However Gobodo-Madikizela quickly realizes that getting to the heart of the matter is not as easy as turning on a tape recorder and hearing the truth spill out. As de Kock notes early on "you must dig in the dirt with me [and] feel the evil". A process that requires Gobodo-Madikizela to get to know the man behind the atrocites while walking in his footsteps as he descibes what happened and why.

What makes the story so involving is that the various incidents described, as well as the reasons behind them are sadly quite relatable to other situations around the world, both past and present. de Kock seeing himself as a sort of crusader in the name of national security, joining the army at an early age and quickly becoming indoctrinated to the so-called dangers from segments of the black majority. He also recalls the continual pressure from his superiors to produce results in order to please the politicians; even if they had to invent an enemy or make them a bigger threat than they actually were. Also brought forth is the general apathy of people who simply want to feel safe in their lives and lifestyles. People who really don't much care how that is accomplished, so long as they can feel safe at night.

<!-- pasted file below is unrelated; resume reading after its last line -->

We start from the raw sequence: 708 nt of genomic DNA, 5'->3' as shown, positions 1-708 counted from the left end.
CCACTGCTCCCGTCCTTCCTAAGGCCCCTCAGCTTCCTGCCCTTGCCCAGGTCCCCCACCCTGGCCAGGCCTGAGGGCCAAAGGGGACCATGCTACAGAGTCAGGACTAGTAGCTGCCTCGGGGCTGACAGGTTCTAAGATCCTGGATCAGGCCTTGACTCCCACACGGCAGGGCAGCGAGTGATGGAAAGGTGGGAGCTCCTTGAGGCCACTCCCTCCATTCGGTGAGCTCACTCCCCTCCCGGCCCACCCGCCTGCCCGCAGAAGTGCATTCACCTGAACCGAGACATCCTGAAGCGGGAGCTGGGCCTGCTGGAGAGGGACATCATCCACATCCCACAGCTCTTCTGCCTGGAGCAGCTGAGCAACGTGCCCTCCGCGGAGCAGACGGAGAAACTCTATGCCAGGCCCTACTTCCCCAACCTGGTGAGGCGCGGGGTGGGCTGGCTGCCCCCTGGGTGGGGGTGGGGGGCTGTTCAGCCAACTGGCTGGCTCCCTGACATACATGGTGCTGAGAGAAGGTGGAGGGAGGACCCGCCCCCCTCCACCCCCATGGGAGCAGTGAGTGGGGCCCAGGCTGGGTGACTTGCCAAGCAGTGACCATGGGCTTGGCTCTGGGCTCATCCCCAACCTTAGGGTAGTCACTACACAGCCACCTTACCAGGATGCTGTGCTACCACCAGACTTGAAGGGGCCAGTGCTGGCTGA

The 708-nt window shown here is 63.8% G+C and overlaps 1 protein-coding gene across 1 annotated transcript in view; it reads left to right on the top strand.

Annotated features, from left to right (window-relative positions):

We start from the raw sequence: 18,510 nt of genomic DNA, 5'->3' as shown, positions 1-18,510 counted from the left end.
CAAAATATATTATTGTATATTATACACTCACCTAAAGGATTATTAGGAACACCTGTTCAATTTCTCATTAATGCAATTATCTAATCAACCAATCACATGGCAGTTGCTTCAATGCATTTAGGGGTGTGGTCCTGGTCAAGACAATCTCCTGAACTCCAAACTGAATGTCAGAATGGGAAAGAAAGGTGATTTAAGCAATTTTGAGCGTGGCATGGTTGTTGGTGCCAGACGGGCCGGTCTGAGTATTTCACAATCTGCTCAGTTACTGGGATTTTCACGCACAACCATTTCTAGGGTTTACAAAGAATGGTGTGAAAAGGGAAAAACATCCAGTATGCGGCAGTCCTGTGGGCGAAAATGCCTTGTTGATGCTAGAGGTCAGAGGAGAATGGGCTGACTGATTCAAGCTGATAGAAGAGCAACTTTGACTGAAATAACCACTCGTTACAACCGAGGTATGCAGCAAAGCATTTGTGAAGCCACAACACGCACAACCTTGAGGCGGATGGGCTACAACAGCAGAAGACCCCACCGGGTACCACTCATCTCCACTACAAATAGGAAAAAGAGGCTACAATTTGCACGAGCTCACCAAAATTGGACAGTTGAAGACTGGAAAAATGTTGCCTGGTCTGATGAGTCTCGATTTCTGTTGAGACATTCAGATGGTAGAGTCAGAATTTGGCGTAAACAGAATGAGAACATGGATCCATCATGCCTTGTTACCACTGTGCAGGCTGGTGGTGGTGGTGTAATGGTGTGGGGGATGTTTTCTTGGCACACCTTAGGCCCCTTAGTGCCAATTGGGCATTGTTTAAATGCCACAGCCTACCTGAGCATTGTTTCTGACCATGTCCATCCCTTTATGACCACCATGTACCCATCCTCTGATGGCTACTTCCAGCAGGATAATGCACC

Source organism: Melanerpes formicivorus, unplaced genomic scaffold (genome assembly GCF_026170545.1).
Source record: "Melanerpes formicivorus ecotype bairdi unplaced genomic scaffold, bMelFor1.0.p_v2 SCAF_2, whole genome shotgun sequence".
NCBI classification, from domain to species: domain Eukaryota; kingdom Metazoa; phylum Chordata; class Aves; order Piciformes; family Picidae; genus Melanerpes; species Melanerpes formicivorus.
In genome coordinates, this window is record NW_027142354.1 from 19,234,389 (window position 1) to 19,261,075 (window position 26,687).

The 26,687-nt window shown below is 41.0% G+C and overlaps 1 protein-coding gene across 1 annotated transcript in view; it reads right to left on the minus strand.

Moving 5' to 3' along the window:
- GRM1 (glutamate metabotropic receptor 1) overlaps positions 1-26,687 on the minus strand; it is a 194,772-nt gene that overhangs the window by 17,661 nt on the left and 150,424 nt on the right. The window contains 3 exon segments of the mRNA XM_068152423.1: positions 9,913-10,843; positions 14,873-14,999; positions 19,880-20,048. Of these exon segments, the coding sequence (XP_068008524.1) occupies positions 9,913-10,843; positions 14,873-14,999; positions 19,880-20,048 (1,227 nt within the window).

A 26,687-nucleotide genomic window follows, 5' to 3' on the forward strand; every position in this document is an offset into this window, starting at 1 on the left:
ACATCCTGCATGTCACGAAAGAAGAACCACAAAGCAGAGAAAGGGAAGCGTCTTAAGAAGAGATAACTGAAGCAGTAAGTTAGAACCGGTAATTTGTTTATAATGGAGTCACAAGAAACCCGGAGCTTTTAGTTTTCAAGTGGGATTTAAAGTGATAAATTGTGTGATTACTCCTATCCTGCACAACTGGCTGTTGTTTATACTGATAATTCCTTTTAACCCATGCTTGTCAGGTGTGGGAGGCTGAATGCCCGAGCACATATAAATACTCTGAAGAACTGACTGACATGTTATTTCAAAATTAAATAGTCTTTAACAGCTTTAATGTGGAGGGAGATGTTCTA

Also present in the story is a continuing theme about the power of forgiveness and the need to let go of the past in order to move forward. Though as the show makes clear, it's easier to forgive the sins of others then to forgive oneself. de Kock still tormented by some of his past deeds and Gobodo-Madikizela recalling all too well her own actions when witnessing events in connection with an attempted military coup in 1990. Actions which then seemed celebratory, but for which she is now ashamed.